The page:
SAFE welcomed three new horses to the herd today. These horses were badly neglected, starved, and in desperate need of veterinary care when they were seized from their owner by Pierce County Animal Control. A fourth horse that was also seized with this group was humanely euthanized due to her poor condition.

The horses were transported to SAFE from Pierce County, where they had been held following their seizure as required by law. Their owner did not petition the court for their return, so ownership has been signed over to SAFE by the county.


BUTTERSCOTCH is a 28 year old mare who had previously been diagnosed with Cushing’s Disease while in her owner’s care, but was not receiving treatment. She has a long, shaggy coat that has not shed out, which is a classic indicator of Cushing’s. When her levels were tested after her seizure, she had an ACTH level of 468, which is extremely high (normal at this time of year is less than 100). She is underweight (BCS 2–3), with muscle loss, long, chipped hooves, anemia, parasites, and several small melanoma on her lips, tail, and anus. A dental exam revealed a loose tooth, and the sharp points and waves that develop when a horse’s teeth aren’t floated on a regular basis. With her teeth fixed and a steady supply of good feed, Butterscotch is already brighter; in fact the vet who did her 30 day recheck described her as “sassy”!



MARA is a 30+ year old Shetland pony, who also has extremely high ACTH levels and suffering from Cushing’s Disease. She is extremely thin (BCS 1.5) with long hooves, parasites, muscle loss and ataxia. She also has a scarred cornea in her left eye and had copious green discharge from both eyes, indicating bacterial conjunctivitis. An oral exam revealed four missing teeth, two loose teeth, and one broken tooth, and most of her remaining teeth had very sharp points and no remaining grinding surface. So not only was Mara unable to chew hay, her neglected teeth were creating large and painful ulcers on the inside of her mouth. She’s been put on a mash diet to ensure that she’s now getting the calories and nutrients that she needs. She’s started gaining weight, and now appears healthier and more comfortable.



FARLEY is a 25 year old red roan breeding stock paint gelding with a BCS of 2 . He came in very thin, with muscle wasting, stiffness, swollen limbs, problems with his eyes, including puffiness and clear discharge, and a possible squamous cell carcinoma on his muzzle. His teeth were also neglected, with sharp points and minimal grinding surfaces remaining. Because of this, the vet recommended that his diet should consist mainly of soaked pelleted mashes, along with small servings of alfalfa hay. After 30 days of care, Farley is still moving slowly, but he’s gaining weight and looking healthier.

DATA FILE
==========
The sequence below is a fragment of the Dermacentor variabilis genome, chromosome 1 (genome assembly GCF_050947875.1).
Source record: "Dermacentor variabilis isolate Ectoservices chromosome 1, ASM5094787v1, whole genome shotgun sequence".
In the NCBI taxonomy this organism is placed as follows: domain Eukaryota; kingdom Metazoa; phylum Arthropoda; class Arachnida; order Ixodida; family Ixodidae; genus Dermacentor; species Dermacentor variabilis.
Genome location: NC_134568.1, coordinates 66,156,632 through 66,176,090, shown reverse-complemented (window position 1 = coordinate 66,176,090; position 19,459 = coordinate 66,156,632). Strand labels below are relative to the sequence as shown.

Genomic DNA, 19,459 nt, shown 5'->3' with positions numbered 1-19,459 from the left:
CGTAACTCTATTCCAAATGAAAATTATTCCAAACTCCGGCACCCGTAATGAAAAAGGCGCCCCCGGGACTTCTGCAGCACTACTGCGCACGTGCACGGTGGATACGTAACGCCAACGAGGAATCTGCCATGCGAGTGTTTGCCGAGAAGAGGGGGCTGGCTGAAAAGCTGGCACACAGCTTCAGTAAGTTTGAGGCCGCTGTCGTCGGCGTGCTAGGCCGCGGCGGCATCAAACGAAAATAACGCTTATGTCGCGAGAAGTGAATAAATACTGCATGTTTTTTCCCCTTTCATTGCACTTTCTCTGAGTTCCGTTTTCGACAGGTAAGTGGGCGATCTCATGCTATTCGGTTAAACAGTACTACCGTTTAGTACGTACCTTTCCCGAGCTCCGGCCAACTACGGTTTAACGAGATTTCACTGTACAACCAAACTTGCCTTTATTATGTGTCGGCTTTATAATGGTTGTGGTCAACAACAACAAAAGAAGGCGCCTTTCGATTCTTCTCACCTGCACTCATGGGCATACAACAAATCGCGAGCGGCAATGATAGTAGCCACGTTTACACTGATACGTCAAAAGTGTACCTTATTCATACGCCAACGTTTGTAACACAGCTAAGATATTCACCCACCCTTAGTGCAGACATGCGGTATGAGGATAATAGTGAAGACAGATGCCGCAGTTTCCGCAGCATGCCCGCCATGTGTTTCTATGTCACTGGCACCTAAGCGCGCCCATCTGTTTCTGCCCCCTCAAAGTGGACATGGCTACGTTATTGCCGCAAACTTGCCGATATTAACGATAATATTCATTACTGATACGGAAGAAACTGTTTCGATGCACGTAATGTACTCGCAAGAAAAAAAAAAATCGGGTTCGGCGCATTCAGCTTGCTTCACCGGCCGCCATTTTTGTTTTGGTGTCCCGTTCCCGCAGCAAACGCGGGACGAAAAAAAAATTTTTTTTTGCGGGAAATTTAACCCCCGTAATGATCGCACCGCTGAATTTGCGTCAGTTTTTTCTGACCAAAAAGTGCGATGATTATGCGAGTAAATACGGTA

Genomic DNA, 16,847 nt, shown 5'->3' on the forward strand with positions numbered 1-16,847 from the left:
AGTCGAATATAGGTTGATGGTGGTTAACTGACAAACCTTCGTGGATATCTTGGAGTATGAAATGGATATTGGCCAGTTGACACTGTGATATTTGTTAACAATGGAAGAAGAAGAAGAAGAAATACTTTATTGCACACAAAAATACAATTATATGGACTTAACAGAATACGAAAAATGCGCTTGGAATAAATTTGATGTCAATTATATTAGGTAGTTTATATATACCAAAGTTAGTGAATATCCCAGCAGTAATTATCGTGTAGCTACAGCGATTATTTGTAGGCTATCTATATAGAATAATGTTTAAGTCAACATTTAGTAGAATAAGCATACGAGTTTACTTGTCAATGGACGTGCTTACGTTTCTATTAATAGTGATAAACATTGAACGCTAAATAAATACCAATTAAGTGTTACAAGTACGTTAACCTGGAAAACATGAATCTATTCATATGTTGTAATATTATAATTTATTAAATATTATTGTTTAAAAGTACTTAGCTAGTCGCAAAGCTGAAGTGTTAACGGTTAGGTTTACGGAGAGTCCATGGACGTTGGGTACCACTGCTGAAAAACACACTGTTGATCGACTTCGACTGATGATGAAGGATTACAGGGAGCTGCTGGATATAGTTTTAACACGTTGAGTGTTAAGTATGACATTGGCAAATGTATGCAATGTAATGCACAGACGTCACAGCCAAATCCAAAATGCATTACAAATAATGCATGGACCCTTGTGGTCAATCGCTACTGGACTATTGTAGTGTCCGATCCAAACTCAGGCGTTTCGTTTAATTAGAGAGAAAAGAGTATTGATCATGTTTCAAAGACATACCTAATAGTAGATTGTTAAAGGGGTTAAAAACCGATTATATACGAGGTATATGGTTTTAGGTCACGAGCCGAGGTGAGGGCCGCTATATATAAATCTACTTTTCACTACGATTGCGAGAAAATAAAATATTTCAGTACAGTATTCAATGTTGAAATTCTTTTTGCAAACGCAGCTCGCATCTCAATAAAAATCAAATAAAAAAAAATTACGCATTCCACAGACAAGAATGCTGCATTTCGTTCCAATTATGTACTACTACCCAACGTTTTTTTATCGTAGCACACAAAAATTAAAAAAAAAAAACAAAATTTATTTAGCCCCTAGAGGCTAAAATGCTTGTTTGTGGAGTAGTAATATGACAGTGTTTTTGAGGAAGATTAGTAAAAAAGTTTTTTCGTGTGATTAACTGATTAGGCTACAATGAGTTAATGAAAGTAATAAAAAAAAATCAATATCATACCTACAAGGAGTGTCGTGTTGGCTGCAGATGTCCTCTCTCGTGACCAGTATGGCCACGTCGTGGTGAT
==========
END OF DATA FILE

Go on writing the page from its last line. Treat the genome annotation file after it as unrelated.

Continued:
Prior to their arrival in Pierce County, these horses were part of a large herd living together in a barren, overgrazed pasture in King County. These elderly horses were housed with multiple other horses in a heavily over-grazed paddock, and they were sporadically fed poor quality hay in insufficient amounts. None of the seized horses appear to have been capable of fending off younger and equally hungry horses to get to their food. And the condition of their teeth caused them to drop partly chewed hay as they tried to eat, something that an observant owner with fewer horses might have noticed.

Pierce County will be pursuing first degree felony animal cruelty charges against the horses’ former owner for their failure to properly care for the four seized horses. They are working closely with RASKC (King Co Animal Control) who had been monitoring the herd for the past year, and who were preparing to seize the four themselves when their owner moved them to Pierce County.

The fact that the county is pursuing a first degree conviction is likely a good indication that they have a strong case against the owner. This individual is also currently facing animal cruelty charges in Snohomish County for a group of horses that included SAFE’s Amelia. Should the owner be found guilty of the charges against them, Washington state law says they’ll be prohibited from owning, caring for, or residing with any similar animals for two years (for animal cruelty in the second degree) or permanently (for animal cruelty in the first degree or a second conviction of animal cruelty in the second degree.)

But while the courts do their duty, our job is clear: to continue rehabilitating these horses and return them to good health, good weight, and hopefully, some happiness. We’ll keep you posted as to their progress, so keep your good thoughts and well wishes coming their way!